Beth Williams and her research partner, Jessica Arendal, are currently working for the American non-profit Primary Cares in rural Peru. In Peru, Primary Cares is focused on finding sustainable ways to improve maternal health in the region of Ayacucho. Beth and Jessica are completing the initial community assessment of this region so that Primary Cares may then implement a culturally appropriate aid project there in the coming years. Their base is in San Jose de Secce, a town of eight-hundred people centered high in the Peruvian Andes.
Spending the holidays in San Jose de Secce proved an interesting adventure in adapting some of our own culinary traditions to what is available in our small mountain town. In addition to introducing our new Peruvian friends to some of our favorite holiday traditions, we enjoyed participating in the unique (and to us often wacky) traditions of Ayacucho, Peru.
Our first test in creative substitution began when we tried to prepare a Thanksgiving feast for our friends in San Jose. Jess and I took a special trip to the nearest large town to see what ingredients we could find. We settled on roasted chicken instead of turkey, evaporated milk instead of cream for the mashed potatoes, and cinnamon or garlic instead of the twelve other spices that we would have used in everything from green beans to apple pie. On the day of our feast, we did what anyone in San Jose must do when they want to bake anything: we went in search of an oven. This meant asking every Señora in town if they were baking bread, and if so, whether we could pop our casseroles and pies into their hot clay ovens. On this particular Thursday in November, there was no oven to be had. We settled on baking our side dishes in the Medina family´s rotisserie oven after our chickens had already been roasted. Sitting on top of hot coals the sweet potato pie turned out a bit soupy and the apple crisp burned on the bottom, but our guests understood the gist of these foreign dishes. The only complaints we heard were that the roasted chicken was not accompanied by french fries and the appropriate aji, as it is in any proper Peruvian restaurant or home. But they did think that the apple pie I made with my Mom´s recipe was really something.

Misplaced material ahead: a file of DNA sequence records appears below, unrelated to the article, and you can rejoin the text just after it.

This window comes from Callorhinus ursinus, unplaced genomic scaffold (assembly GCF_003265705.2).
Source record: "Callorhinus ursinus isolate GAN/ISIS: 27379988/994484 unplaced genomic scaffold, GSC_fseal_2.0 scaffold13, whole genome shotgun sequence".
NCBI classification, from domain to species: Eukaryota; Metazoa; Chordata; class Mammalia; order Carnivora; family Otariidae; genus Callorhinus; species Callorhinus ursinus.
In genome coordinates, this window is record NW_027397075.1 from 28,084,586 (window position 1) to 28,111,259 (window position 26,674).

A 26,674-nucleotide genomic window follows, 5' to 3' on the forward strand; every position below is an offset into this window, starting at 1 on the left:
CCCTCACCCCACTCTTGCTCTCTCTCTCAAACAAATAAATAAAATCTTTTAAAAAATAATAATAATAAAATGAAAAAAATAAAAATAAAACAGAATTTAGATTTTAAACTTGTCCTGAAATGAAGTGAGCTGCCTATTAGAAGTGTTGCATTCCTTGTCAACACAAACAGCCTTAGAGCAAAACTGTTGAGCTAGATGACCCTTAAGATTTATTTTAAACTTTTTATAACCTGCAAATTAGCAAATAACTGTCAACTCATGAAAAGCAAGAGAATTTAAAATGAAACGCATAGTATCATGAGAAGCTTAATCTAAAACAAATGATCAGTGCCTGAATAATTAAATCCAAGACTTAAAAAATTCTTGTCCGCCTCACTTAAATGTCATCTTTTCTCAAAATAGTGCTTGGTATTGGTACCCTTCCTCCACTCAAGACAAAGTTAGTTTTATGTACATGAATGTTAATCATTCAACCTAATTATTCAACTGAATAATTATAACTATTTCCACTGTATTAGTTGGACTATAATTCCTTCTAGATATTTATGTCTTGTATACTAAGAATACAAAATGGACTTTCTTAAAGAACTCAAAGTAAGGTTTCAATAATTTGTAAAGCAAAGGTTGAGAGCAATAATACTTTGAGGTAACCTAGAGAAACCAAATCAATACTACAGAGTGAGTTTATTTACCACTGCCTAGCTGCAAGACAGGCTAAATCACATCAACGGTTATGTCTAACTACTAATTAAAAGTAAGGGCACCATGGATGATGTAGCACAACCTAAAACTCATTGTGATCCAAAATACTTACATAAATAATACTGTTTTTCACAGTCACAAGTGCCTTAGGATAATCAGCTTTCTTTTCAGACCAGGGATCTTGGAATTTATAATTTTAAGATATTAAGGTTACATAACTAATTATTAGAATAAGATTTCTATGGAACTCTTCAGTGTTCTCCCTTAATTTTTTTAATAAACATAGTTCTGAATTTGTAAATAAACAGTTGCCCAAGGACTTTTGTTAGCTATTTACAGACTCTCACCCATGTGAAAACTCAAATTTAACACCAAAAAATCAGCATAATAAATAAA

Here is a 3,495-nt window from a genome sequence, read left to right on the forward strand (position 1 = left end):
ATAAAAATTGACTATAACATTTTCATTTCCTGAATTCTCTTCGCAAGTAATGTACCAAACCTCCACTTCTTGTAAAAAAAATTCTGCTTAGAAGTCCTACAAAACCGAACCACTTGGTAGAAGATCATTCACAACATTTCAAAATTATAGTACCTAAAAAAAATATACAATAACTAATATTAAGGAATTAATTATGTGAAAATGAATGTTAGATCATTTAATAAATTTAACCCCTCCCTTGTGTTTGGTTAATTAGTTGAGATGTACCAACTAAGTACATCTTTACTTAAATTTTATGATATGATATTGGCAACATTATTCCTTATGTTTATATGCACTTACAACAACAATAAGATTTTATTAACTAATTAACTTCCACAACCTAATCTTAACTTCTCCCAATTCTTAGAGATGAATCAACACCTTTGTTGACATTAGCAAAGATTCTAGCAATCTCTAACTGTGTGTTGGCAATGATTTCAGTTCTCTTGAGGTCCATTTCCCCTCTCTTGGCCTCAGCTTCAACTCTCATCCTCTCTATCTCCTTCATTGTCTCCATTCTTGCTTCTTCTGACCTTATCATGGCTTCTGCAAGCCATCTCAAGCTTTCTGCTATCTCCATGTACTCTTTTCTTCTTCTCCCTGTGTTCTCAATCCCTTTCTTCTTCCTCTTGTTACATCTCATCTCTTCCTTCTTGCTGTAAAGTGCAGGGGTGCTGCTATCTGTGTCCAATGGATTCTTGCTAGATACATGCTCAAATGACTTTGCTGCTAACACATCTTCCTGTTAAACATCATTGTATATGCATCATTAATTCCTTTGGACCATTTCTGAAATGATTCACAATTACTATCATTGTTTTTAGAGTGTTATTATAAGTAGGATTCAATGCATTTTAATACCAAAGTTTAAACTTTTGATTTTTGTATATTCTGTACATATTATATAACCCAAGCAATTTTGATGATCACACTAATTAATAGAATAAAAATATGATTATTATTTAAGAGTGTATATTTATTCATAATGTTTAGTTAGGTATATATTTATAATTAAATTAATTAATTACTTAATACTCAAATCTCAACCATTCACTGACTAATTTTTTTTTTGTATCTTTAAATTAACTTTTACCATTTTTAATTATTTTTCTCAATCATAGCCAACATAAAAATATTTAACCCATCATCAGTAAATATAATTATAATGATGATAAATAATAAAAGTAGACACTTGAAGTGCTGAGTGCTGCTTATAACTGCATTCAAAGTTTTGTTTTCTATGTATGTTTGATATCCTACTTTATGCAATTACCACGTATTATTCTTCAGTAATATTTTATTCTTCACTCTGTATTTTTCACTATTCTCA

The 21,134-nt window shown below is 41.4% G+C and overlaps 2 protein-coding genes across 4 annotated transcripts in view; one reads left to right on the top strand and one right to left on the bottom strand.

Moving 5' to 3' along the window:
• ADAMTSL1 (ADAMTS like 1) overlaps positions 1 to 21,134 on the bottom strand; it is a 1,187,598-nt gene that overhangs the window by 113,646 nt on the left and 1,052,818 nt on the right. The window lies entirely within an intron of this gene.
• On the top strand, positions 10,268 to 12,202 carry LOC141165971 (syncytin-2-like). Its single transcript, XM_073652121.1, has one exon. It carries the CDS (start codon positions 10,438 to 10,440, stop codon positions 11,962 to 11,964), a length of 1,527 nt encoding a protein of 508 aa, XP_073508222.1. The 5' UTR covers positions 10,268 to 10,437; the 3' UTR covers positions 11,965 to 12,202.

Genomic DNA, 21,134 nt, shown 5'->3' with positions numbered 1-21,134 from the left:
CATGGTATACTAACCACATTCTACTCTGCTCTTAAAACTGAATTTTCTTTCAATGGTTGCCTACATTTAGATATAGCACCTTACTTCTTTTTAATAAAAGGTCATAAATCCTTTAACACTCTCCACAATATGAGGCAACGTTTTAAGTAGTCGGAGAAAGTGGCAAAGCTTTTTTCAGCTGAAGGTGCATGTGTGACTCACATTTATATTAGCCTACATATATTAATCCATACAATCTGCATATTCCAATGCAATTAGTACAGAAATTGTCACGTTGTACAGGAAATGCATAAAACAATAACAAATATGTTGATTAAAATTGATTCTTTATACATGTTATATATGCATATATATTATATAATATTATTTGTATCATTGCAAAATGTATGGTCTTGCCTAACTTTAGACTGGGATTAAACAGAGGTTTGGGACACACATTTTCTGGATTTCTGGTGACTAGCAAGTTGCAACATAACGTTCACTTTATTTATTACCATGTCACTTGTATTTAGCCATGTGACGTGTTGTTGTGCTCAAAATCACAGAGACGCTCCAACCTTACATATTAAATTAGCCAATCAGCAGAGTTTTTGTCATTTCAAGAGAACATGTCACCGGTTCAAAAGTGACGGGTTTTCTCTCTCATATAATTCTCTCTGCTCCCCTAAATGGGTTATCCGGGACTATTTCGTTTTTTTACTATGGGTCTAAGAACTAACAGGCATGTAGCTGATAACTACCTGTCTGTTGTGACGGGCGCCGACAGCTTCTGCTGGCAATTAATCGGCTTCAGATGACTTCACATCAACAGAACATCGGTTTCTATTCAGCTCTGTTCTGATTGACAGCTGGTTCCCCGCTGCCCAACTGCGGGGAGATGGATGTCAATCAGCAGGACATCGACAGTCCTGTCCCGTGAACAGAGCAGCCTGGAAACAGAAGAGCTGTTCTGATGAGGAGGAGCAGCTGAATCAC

On Christmas, we joined the family in making and eating a roasted chicken dinner served the Peruvian way: 1/4 chicken roasted to perfection served over a heaping plate of homemade french fries, with mayonnaise and aji on the side. Peruvian food is sometimes very salty, but often not accompanied by any beverage at all. When a beverage arrives, it always comes at the end of the meal. It is often a glass of warm juice so sugary that it leaves me thirstier than before I drank it. I have watched closely and realized that even if the drink is served at the same time as the meal, it will always remain untouched until after the meal is finished.
Christmas also meant being introduced to the concept of the Chocolotada. A chocolatada includes two components: a form of hot chocolate or ponche, a milk and peanut drink (Yum!), and panetone. In the few days leading up to Christmas, Jess and I participated in no less than six chocolatadas.
I thought panetone was popular in Italy, but Peruvians go crazy for their panetone. We shared two chocolatadas with the Medina family on both Christmas Eve and Christmas morning. It amazed me how, when the last box of panetone had been consumed and appetites weren’t satiated, no one thought of frying up an egg or some potatoes. Instead, the kids were sent out and came back with two more six-dollar-a-pop boxes of panetone!
That´s all for now. Feliz Navidad y próspero año nuevo!